In the latest in the Beyond the Secret Garden series, which looks at the representation of black, Asian and minority ethnic voices in British children’s literature, Darren Chetty and Karen Sands-O’Connor explore the works of Welsh authors.
In March 2022, Repeater Books publishes Welsh (Plural): Essays on the Future of Wales edited by Darren Chetty, Hanan Issa, Grug Muse and Iestyn Tyne. Eight of the nineteen essayists are people of colour and a number of them refer to their childhood in Wales. Children’s literature set in Wales and featuring racially minoritised people is still rare. Darren has been told by a number of literary agents that British children’s stories that feature a Black or brown main character continue to be a harder thing to sell to publishers. At the same time, best-selling Welsh author Sophie Anderson reports having been told by publishing professionals that books with a strong Welsh subject matter might be considered niche and potentially have a more limited market, especially internationally. Books set in Wales and featuring characters of colour potentially face both obstacles, and very few writers can afford not to take such commercial pressures into account, when writing books.
Many children’s and young adult novels written before the nineties centred on the difference between Welshness and Englishness, or on the connection to British myth and legend – from King Arthur to the Mabinogi – or both, as in Alan Garner’s The Owl Service (1967) or Susan Cooper’s The Dark is Rising sequence (1965-77). Cooper’s Silver on the Tree won the 1978 Tir na n-Og Award and includes Manny Singh, a Sikh boy from an Indian family who could be read as a plot device to allow Cooper to build connections between real-world racism and the magical world of the Dark. Wales, that was both colonized by the English and a place of legend and magic, continued to make it a particularly useful setting for English authors as they began to think about broadening the definition of Britishness. Philip Pullman’s young adult novel, The Broken Bridge (1990), about a girl with an English father and a Haitian mother, living in Wales, is one of Gothic fear over mixed-race liaisons. Ginny (the main protagonist) is haunted by the ghosts of colonialism and racism. She tries to use Voodoo to solve her problems, but only ends up in danger. In the end, she takes it upon herself to ‘heal’ her family, but can only do this once she rejects her Haitian mother: ‘I’ve never had her, so I can’t miss her really,’ (p207) she says. Ginny stops trying to connect with her mother in any way, including through Voodoo. She ends the novel by embracing the beauty of the land around her and the Welsh language of the people of the town, calling Bore da to her as she passes by (p218).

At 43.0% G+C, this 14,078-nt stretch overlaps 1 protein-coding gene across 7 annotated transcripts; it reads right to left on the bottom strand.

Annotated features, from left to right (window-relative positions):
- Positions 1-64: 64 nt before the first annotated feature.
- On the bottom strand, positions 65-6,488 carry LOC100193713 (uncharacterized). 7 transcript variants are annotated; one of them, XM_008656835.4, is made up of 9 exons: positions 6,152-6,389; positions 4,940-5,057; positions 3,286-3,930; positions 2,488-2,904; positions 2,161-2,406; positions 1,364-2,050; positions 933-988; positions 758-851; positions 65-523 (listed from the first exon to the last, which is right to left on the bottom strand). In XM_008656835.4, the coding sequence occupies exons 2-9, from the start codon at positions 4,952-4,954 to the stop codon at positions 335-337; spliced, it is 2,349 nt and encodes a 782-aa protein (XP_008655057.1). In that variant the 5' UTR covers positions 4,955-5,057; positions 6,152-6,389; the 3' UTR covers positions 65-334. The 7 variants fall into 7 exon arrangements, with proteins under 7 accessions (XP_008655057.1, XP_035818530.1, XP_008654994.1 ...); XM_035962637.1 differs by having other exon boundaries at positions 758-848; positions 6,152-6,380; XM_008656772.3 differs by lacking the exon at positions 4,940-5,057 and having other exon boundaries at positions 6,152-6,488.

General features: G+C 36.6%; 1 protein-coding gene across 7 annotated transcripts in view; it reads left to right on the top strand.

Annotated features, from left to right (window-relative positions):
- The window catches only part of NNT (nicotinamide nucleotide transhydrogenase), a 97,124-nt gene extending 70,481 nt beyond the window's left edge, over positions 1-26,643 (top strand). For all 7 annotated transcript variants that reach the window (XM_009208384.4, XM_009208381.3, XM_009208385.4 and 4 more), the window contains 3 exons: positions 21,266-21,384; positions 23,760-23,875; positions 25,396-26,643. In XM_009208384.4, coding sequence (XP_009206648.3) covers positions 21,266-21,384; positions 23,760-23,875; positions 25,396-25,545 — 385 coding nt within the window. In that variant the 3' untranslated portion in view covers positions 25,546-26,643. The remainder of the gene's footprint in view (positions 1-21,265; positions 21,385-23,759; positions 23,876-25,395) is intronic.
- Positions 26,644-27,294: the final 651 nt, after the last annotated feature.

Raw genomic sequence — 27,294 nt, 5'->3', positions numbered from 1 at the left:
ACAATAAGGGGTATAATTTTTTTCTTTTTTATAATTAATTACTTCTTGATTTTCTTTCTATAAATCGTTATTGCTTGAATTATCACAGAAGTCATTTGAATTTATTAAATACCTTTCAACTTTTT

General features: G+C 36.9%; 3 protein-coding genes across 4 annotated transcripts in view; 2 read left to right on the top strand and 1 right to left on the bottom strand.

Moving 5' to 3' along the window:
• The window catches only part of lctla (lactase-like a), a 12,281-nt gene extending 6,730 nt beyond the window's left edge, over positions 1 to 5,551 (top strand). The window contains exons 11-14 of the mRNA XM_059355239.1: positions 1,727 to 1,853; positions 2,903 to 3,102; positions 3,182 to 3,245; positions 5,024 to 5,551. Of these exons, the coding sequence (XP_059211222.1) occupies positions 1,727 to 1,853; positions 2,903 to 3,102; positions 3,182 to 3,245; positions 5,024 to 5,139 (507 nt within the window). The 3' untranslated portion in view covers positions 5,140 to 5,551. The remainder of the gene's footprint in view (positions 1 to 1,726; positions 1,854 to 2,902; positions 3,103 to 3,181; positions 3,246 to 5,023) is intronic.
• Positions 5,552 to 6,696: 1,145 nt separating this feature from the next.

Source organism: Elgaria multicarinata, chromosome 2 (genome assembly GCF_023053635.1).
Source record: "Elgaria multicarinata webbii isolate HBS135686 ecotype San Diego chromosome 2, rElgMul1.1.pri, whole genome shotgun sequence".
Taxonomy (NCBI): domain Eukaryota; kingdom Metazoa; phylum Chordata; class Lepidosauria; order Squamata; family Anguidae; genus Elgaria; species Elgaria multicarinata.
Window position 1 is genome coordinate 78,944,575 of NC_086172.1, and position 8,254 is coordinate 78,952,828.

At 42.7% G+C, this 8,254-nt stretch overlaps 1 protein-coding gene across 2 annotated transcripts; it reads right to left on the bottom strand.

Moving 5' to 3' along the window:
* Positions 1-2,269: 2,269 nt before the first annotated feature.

But the idea of a character having to reject aspects of their racialised or cultural background is resisted by other writers. Catherine Johnson, of Welsh and Jamaican heritage, grew up in London but had a deep connection to Wales and set several of her early novels there, including The Last Welsh Summer (1993). Like Pullman’s novel, Johnson’s protagonist Suki sometimes feels like an outsider in Wales because of her Guyanese heritage. But despite overhearing one of her cousin’s friends ask, ‘how can she be black and Welsh, she’s foreign, isn’t she?’ (p16), Suki knows her connection to Wales is real. ‘Even if I don’t belong,’ she concludes the novel by saying, ‘this belongs to me’ (p116). The land itself welcomes Suki even if the people don’t always. Similarly, Louise, Johnson’s protagonist in Other Colours (1993), runs away from Wales to London because she is the only brown-skinned girl in her town and people ‘stare at me in Safeway’ (p17). But through her positive interaction with an art teacher in London and negative interaction with skinheads, Louise comes to realise that she doesn’t belong in London simply because she is Black. But she brings back images of multiracial London, ‘the woman in a sari with a pattern of gold and blue… the dark-brown man with the scars on his face… the two black girls with sculpted hairdos hard like shells’ (p135) to ‘keep in my head for the long white Welsh summer up ahead’ (p135). ‘There is a future, even if it starts in Wales’ (p137), she thinks, but it is a future she has to create herself in order to belong.
Louise’s pronouncement at the end of Other Colours could have been the opening line of Patience Agbabi’s The Infinite (Canongate, 2020). In fact, in the opening chapter, the protagonist Elle says, ‘Today I got a text from the future!’ (p11). Agbabi spent her teenage years in North Wales, and the setting of her novel about 12-year-old Elle shows a multiracial town of Italians, Nigerians, Poles and British people who don’t always get along (windows of the Polish deli are smashed and graffitied). But Elle, autistic, Nigerian-British, and one of the best sprinters in her school, goes to the future to make the world better. And when she returns home to her grandmother’s pepper soup, she can see how her own town’s future, and own world’s future, might change if people like her decide to do something: ‘Today is a special day… I can help save the planet… Maybe one day there’ll be no more fish in the sea. Or maybe human beings will fall in love with Planet Earth. The future needs the past to become itself’ (p233-4).